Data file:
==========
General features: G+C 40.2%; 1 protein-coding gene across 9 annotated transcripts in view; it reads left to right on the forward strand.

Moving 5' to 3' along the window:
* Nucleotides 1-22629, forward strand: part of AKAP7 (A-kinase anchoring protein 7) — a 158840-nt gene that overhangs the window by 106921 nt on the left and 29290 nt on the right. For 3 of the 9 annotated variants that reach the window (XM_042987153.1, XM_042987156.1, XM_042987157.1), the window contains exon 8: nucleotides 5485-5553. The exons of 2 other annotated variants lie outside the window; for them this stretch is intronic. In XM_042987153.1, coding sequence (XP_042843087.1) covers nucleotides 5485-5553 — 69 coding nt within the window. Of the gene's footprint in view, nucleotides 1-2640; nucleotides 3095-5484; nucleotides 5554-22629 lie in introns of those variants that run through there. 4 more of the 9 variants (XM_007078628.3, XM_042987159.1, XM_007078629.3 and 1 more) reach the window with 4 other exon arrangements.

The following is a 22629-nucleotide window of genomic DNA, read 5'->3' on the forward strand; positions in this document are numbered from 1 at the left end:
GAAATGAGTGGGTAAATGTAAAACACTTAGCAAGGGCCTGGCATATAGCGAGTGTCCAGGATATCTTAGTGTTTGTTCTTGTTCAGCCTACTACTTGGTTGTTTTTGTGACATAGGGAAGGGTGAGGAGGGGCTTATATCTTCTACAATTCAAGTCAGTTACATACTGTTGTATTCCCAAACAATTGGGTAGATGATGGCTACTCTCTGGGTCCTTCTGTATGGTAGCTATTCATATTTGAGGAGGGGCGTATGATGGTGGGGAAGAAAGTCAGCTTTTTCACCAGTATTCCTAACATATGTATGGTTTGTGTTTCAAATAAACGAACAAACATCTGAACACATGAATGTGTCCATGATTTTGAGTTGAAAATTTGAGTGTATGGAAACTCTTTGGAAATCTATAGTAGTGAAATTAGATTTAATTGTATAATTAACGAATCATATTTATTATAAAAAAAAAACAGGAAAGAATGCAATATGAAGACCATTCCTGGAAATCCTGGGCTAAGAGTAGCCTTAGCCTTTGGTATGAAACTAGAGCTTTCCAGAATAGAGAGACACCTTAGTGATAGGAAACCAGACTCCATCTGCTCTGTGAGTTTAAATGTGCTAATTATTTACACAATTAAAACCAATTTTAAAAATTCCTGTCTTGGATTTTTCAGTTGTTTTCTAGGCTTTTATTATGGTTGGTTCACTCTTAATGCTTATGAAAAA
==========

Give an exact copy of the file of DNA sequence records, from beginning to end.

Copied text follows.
General features: G+C 40.2%; 1 protein-coding gene across 9 annotated transcripts in view; it reads left to right on the forward strand.

Moving 5' to 3' along the window:
* Nucleotides 1-22629, forward strand: part of AKAP7 (A-kinase anchoring protein 7) — a 158840-nt gene that overhangs the window by 106921 nt on the left and 29290 nt on the right. For 3 of the 9 annotated variants that reach the window (XM_042987153.1, XM_042987156.1, XM_042987157.1), the window contains exon 8: nucleotides 5485-5553. The exons of 2 other annotated variants lie outside the window; for them this stretch is intronic. In XM_042987153.1, coding sequence (XP_042843087.1) covers nucleotides 5485-5553 — 69 coding nt within the window. Of the gene's footprint in view, nucleotides 1-2640; nucleotides 3095-5484; nucleotides 5554-22629 lie in introns of those variants that run through there. 4 more of the 9 variants (XM_007078628.3, XM_042987159.1, XM_007078629.3 and 1 more) reach the window with 4 other exon arrangements.

The following is a 22629-nucleotide window of genomic DNA, read 5'->3' on the forward strand; positions in this document are numbered from 1 at the left end:
GAAATGAGTGGGTAAATGTAAAACACTTAGCAAGGGCCTGGCATATAGCGAGTGTCCAGGATATCTTAGTGTTTGTTCTTGTTCAGCCTACTACTTGGTTGTTTTTGTGACATAGGGAAGGGTGAGGAGGGGCTTATATCTTCTACAATTCAAGTCAGTTACATACTGTTGTATTCCCAAACAATTGGGTAGATGATGGCTACTCTCTGGGTCCTTCTGTATGGTAGCTATTCATATTTGAGGAGGGGCGTATGATGGTGGGGAAGAAAGTCAGCTTTTTCACCAGTATTCCTAACATATGTATGGTTTGTGTTTCAAATAAACGAACAAACATCTGAACACATGAATGTGTCCATGATTTTGAGTTGAAAATTTGAGTGTATGGAAACTCTTTGGAAATCTATAGTAGTGAAATTAGATTTAATTGTATAATTAACGAATCATATTTATTATAAAAAAAAAACAGGAAAGAATGCAATATGAAGACCATTCCTGGAAATCCTGGGCTAAGAGTAGCCTTAGCCTTTGGTATGAAACTAGAGCTTTCCAGAATAGAGAGACACCTTAGTGATAGGAAACCAGACTCCATCTGCTCTGTGAGTTTAAATGTGCTAATTATTTACACAATTAAAACCAATTTTAAAAATTCCTGTCTTGGATTTTTCAGTTGTTTTCTAGGCTTTTATTATGGTTGGTTCACTCTTAATGCTTATGAAAAA